PROVO Judge Memorial High School won two 3A singles titles and recorded one second place finish Saturday to earn its first tennis championship since 1981. Judge tallied 18 team points, while Park City and Logan tied for second with 14 points.
Ogden junior Parker Rhodes took home the No. 1 singles title, and a duo from Logan squeezed out the No. 1 doubles crown.
Judge's players made the semifinals in four of five categories, including all three singles brackets.
"In high school tennis, depth is really important, and we have really good depth," Judge head coach Hank Kennedy said. "We have three good singles players, which is unusual."
One of those three singles players is Kennedy's son Trey, who beat Park City's John Packman 6-1, 6-1 in the No. 2 singles finale. Trey didn't lose a match all year, according to his dad, who called Trey an "automatic win." Kennedy's teammate Andrew Lam shouted, "No! Yes!" after he outlasted Bear River's Bryan Miller 6-2, 7-6 (7-5) for the No. 3 singles title. The "No" signified Miller's return was out, the "Yes" burst from Lam's lips as he realized the title was his.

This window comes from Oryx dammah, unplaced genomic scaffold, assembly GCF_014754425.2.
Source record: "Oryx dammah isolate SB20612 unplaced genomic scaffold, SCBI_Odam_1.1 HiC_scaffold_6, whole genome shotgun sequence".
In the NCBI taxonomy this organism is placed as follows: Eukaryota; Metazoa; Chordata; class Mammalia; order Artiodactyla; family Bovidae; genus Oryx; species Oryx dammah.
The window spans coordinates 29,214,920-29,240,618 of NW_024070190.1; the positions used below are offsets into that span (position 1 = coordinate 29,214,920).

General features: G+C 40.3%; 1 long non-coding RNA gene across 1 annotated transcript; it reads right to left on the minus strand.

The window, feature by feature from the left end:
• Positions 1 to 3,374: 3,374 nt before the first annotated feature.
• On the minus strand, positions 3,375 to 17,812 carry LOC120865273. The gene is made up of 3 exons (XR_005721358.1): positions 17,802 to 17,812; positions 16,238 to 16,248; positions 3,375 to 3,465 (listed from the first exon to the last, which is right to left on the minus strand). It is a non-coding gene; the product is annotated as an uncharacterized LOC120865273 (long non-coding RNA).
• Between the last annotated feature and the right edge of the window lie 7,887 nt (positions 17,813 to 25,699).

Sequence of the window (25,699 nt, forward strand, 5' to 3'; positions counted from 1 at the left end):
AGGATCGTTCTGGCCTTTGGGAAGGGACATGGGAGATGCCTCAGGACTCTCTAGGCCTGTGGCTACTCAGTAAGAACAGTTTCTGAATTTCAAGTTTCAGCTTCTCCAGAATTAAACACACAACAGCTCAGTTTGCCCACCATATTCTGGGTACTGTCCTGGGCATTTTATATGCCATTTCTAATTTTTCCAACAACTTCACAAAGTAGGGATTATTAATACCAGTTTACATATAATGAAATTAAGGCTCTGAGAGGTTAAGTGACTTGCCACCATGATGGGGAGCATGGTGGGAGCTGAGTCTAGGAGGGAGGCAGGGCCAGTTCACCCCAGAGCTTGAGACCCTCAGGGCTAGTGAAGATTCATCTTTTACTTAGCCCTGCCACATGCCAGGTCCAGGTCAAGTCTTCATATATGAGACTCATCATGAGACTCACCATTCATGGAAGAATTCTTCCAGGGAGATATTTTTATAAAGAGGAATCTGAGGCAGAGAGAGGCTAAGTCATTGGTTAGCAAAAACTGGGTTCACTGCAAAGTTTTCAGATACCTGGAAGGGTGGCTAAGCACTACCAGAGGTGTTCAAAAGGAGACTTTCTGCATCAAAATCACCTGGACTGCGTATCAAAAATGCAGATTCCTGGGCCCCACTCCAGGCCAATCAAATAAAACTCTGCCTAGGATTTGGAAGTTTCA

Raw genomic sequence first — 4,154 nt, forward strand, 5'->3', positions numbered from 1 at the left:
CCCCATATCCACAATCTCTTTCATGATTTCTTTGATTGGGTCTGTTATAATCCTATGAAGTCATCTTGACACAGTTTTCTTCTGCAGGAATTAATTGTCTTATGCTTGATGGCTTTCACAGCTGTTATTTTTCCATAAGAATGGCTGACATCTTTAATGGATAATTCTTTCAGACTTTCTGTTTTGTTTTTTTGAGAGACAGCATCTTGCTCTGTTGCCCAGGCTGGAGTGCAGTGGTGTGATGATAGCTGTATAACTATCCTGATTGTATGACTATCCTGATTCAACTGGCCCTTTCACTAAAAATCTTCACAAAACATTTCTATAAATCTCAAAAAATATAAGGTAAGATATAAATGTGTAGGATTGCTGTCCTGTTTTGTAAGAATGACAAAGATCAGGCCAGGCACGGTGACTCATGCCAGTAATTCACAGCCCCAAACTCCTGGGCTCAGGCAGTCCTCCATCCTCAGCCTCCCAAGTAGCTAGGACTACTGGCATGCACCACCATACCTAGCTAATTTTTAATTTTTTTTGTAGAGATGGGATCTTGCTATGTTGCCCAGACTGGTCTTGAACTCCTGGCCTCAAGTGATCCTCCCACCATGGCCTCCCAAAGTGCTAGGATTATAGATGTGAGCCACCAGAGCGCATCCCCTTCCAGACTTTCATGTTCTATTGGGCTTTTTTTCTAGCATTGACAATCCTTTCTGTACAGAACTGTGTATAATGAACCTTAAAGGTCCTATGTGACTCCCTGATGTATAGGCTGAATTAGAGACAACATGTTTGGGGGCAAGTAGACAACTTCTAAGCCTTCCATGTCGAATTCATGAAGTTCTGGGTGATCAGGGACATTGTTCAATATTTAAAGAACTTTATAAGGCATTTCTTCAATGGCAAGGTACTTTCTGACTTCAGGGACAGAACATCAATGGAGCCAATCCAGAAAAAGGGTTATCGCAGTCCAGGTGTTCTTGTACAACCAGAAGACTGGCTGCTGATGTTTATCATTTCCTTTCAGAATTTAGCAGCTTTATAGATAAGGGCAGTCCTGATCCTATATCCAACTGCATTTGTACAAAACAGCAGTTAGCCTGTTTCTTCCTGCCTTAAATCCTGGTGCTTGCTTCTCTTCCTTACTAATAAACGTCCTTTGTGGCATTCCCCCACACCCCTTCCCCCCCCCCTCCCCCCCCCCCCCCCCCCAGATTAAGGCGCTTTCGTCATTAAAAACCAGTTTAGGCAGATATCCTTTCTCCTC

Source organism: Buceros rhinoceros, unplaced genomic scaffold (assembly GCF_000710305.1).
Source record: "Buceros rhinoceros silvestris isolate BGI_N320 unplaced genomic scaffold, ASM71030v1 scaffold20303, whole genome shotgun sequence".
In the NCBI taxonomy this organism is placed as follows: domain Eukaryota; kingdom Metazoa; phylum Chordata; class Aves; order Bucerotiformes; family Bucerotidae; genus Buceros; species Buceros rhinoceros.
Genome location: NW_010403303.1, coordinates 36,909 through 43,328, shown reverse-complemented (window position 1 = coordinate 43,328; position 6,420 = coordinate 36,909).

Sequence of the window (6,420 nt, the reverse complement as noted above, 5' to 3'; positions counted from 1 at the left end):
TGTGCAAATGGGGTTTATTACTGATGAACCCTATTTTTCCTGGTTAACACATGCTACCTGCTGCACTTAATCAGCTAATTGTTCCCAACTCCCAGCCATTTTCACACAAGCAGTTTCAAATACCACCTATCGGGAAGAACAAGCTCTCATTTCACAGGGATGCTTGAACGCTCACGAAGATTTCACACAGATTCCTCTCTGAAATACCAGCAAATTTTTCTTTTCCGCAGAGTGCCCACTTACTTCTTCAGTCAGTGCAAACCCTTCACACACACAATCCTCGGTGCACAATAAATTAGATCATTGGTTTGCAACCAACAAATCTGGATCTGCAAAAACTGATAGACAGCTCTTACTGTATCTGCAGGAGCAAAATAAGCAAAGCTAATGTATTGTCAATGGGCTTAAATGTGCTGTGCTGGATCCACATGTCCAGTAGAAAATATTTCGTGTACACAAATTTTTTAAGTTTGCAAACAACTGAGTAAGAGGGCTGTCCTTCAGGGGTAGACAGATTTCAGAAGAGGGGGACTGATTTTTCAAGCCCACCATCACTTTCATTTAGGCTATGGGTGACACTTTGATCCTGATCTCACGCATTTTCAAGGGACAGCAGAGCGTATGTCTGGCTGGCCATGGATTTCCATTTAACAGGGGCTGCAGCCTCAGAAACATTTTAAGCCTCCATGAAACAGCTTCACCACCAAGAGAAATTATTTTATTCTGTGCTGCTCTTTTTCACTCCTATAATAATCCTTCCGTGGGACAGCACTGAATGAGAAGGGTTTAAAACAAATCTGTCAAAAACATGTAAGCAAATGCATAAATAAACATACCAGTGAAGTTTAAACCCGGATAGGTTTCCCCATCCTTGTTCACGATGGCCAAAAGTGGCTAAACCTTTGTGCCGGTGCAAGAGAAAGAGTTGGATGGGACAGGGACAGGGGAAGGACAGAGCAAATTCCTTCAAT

Rhodes lost just nine games all tournament in No. 1 singles play, including a 6-1, 6-2 win in the finals versus defending champ Brandon Nielson of Logan. Rhodes frustrated Nielson early and often with what tournament director Bart Nielson called "an impressive display of moonballs, spin and patience."
"I had control the whole match. He came kinda close, like 3-2 in the final set, but I just played well at the end," Rhodes said.
Logan's combination of finesse and energy proved too much for Ogden in No. 1 doubles play. The finesse belonged to junior Mark Hopkins, the energy from football standout Jordan Ballam, as the pair defeated Ogden 4-6, 6-2, 7-5.
"Mark's a great tennis player, but I'm kind of a junk player," Ballam said.
Ballam clinched the title by repeatedly smashing Ogden loopers into the ground and over his opponents' heads.
"I like slams. I've been telling Mark that's my favorite part of playing doubles," said Ballam, who's heard before that he plays tennis like a football player.
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